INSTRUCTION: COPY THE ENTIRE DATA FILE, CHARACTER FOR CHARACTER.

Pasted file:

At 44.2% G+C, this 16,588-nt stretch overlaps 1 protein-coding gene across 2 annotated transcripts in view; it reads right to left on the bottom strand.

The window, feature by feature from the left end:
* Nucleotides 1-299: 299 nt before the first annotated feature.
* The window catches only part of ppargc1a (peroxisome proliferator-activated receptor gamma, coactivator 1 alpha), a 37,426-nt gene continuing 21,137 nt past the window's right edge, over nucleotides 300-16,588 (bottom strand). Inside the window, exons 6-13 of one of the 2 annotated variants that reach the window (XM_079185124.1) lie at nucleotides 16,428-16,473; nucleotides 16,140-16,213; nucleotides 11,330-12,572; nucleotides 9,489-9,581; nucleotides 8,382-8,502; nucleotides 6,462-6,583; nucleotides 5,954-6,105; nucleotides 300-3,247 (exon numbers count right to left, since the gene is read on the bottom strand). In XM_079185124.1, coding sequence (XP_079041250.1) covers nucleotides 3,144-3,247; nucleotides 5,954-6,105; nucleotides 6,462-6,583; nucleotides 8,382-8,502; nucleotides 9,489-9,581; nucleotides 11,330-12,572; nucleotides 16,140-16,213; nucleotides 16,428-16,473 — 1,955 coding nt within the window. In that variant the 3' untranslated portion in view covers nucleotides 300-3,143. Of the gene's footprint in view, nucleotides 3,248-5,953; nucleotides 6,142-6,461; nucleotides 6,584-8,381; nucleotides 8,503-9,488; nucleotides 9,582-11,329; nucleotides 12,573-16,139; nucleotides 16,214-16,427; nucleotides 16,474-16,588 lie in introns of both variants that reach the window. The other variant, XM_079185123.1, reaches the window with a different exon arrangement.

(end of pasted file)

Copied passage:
At 44.2% G+C, this 16,588-nt stretch overlaps 1 protein-coding gene across 2 annotated transcripts in view; it reads right to left on the bottom strand.

The window, feature by feature from the left end:
* Nucleotides 1-299: 299 nt before the first annotated feature.
* The window catches only part of ppargc1a (peroxisome proliferator-activated receptor gamma, coactivator 1 alpha), a 37,426-nt gene continuing 21,137 nt past the window's right edge, over nucleotides 300-16,588 (bottom strand). Inside the window, exons 6-13 of one of the 2 annotated variants that reach the window (XM_079185124.1) lie at nucleotides 16,428-16,473; nucleotides 16,140-16,213; nucleotides 11,330-12,572; nucleotides 9,489-9,581; nucleotides 8,382-8,502; nucleotides 6,462-6,583; nucleotides 5,954-6,105; nucleotides 300-3,247 (exon numbers count right to left, since the gene is read on the bottom strand). In XM_079185124.1, coding sequence (XP_079041250.1) covers nucleotides 3,144-3,247; nucleotides 5,954-6,105; nucleotides 6,462-6,583; nucleotides 8,382-8,502; nucleotides 9,489-9,581; nucleotides 11,330-12,572; nucleotides 16,140-16,213; nucleotides 16,428-16,473 — 1,955 coding nt within the window. In that variant the 3' untranslated portion in view covers nucleotides 300-3,143. Of the gene's footprint in view, nucleotides 3,248-5,953; nucleotides 6,142-6,461; nucleotides 6,584-8,381; nucleotides 8,503-9,488; nucleotides 9,582-11,329; nucleotides 12,573-16,139; nucleotides 16,214-16,427; nucleotides 16,474-16,588 lie in introns of both variants that reach the window. The other variant, XM_079185123.1, reaches the window with a different exon arrangement.